TEP is the only non-campaigning organisation looking after one of the world’s premier rivers, and provides a framework for the sustainable management of the Thames. With a strong network of over 5000 stakeholders, it is an effective membership organisation delivering best practice, knowledge sharing and key connections to achieve a thriving living and working river for London. Its partners are significant Thames stakeholders and include the Corporation of London, University College London, the Environment Agency, The PLA, Natural England, Thames Water and Essex County Council.

As with all small charities capacity is limited and TEP is looking for help in completing funding requests aimed at major Trust funds.

If you can provide perhaps a few days to help this charity then do let me know. More information is available at:

This Charity needs your help - HighGround

 HighGround is a small charity based in central London that focuses on the life of service personnel beyond the military, and in occupations outdoors.  Its mission is to provide jobs, careers and vocational opportunities for Service Leavers, Reservists and Veterans in the land-based sector. Military skills and experience map perfectly and by building a powerful community HighGround has the resources to create opportunities for ex-military personnel and reservists to pursue a career in this area.  HighGround does this through work experience and employment opportunities, and by providing access to the right education and training courses required to develop the necessary skills to move in to the land-based sector.

In addition HighGround delivers the specialised Horticultural Therapy service for the Defence Medical Rehabilitation Centre (DMRC) at Headley Court in Surrey. Horticultural Therapy is now being used by DMRC as part of their rehabilitation programme for injured soldiers, sailors and airmen and all patients who come to Horticultural Therapy are referred by their Occupational Therapist as part of an individual rehabilitation programme. All the patients at DMRC are still serving their Country. Despite this HighGround receives no funding from the MoD and, like many small charities, needs to secure additional funding.   Further details at:

If you think you have the skills and the time to help HighGround scale up, then please do get in touch.  

This Charity needs your help - GCP Foundation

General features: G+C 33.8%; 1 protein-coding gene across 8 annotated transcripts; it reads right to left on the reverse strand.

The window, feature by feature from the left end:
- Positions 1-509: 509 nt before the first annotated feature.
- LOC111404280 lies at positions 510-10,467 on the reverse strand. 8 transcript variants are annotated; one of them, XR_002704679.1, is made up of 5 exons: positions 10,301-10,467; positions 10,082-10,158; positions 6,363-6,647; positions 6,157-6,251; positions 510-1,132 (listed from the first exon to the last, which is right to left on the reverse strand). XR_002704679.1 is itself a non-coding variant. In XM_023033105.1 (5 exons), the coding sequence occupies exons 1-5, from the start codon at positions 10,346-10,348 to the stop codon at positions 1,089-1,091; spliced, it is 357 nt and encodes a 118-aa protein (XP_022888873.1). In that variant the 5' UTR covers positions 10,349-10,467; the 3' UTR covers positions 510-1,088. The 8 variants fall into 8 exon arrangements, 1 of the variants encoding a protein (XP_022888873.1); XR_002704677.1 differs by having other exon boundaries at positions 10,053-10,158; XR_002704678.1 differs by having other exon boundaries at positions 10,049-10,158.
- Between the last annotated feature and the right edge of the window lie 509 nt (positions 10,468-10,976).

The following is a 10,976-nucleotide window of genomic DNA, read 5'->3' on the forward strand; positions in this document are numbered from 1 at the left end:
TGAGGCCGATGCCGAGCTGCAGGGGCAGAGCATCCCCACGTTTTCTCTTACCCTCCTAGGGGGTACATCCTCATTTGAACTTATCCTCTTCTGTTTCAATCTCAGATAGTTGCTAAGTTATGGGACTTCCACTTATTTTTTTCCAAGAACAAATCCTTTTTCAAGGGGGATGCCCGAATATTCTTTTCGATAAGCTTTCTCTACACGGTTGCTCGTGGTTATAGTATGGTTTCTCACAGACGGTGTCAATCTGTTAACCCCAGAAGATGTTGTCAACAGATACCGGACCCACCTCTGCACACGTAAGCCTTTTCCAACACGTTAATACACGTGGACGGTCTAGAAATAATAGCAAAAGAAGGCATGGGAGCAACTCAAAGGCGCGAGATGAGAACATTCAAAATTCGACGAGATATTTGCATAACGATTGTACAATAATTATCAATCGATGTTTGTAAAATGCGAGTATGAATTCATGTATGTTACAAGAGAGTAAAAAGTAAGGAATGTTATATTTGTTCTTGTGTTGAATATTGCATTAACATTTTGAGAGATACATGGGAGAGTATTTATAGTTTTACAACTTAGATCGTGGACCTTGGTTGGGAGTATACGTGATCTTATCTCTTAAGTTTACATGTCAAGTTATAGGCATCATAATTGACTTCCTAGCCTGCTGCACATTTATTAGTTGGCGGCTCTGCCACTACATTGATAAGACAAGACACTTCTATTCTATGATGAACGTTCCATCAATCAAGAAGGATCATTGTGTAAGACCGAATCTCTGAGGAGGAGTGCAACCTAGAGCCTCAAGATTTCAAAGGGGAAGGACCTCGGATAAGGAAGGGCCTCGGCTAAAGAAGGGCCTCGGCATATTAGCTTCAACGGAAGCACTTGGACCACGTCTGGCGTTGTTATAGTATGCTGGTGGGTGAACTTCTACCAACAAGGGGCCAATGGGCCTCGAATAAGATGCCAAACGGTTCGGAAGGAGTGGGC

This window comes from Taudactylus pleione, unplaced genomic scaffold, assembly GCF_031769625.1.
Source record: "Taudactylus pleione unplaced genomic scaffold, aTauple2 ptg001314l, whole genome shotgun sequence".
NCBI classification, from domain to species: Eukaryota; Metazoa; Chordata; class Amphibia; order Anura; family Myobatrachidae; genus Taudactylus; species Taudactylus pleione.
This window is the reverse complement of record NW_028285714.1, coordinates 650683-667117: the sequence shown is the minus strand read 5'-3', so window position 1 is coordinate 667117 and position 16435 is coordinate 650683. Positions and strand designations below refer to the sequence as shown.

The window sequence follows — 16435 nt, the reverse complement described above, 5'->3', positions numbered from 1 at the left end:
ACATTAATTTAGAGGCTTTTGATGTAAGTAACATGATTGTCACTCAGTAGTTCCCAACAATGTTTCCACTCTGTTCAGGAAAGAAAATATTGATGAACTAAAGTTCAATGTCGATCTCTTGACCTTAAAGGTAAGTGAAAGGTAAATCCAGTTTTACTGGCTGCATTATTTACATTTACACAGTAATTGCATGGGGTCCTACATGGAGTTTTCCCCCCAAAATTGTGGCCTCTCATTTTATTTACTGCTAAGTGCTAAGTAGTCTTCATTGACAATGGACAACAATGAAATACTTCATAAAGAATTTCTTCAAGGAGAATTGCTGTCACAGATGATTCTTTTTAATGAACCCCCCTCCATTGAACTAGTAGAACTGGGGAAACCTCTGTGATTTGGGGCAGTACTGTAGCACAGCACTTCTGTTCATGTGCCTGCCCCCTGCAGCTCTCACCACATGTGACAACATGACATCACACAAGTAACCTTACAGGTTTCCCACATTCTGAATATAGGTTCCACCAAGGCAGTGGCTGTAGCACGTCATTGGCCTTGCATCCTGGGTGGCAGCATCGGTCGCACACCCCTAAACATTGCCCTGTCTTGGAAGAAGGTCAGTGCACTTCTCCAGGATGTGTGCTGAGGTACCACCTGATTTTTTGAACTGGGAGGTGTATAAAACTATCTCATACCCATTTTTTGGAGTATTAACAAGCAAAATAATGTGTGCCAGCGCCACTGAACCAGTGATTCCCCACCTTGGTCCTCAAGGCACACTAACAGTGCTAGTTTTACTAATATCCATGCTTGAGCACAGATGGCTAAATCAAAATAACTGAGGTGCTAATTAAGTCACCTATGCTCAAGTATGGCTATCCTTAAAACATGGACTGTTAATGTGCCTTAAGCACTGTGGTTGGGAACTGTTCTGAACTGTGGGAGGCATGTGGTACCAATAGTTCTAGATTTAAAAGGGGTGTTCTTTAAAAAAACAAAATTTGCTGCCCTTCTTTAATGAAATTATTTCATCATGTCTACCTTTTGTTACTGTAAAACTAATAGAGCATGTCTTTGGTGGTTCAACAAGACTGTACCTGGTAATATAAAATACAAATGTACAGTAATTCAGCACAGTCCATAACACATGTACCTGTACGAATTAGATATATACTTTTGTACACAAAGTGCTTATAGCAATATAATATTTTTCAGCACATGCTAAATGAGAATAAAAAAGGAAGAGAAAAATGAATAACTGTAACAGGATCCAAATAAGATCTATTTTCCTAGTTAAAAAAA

GCP Foundation is a NEW UK charity with a mission to tackle energy poverty in Africa using renewable energy. 600 million people in Africa are without electricity and currently use harmful fossil fuels, such as kerosene, or chop down forests to provide fire wood. This produces CO2 which harms the environment.  Kerosene is also highly damaging to health – lung damage, poisoning, burns. As a new charity GCP Foundation wants to solve these problems by installing solar panels on schools and clinics, and providing hand held solar light bulbs to allow individuals to study or work at home without using harmful kerosene lamps. It is taking its direction of travel from the United Nations and, in particular, the UN’s Sustainable Development Goal 7:  Ensure access to affordable, reliable, sustainable and modern energy for all.  More information on this here:

GCP is based in Hook and is staffed by volunteers and its development is being driven by a Trustee.  If you can provide some time to help this new charity then do let me know. More information is available at:

“Get to know your Pro Bono committee

In this regular section, we’ll introduce the members of the Pro Bono Committee.  The following members currently sit on the committee: John Corneille, Bob Harris, Patrick Chapman, David Glassman, Denise Fellows, Nanette Young, Andrew Miskin, Mark Hoble and Steve Cant (Chair). All committee members are active in qualifying opportunities that arise, finding volunteers to work on opportunities, client engagement oversight and managing relationships with major clients.  In each issue one member will introduce themselves, starting with Nanette Young FCIPS FRSA FIC CMC.

“My main purpose in joining the Company in 2013 was to actively take part in pro bono activities and the rewards have been even greater than I anticipated.

In my role as a pro bono mentor, I have had the unique opportunity to work with exceptional senior executives in a range of charities across a breadth of sectors including education, health and music and gain invaluable insight into the challenges facing the leaders of charitable bodies.

Additionally, as a member of the pro-bono committee, I am fortunate to work with and share knowledge in a group of experienced management consultants and charity experts who have a common goal of developing the capabilities of organisations in the Third Sector”.

Thank you for reading this far.
​Kind regards

Steve Cant

Steve Cant
Chair, ProBono Committee


1st October 2017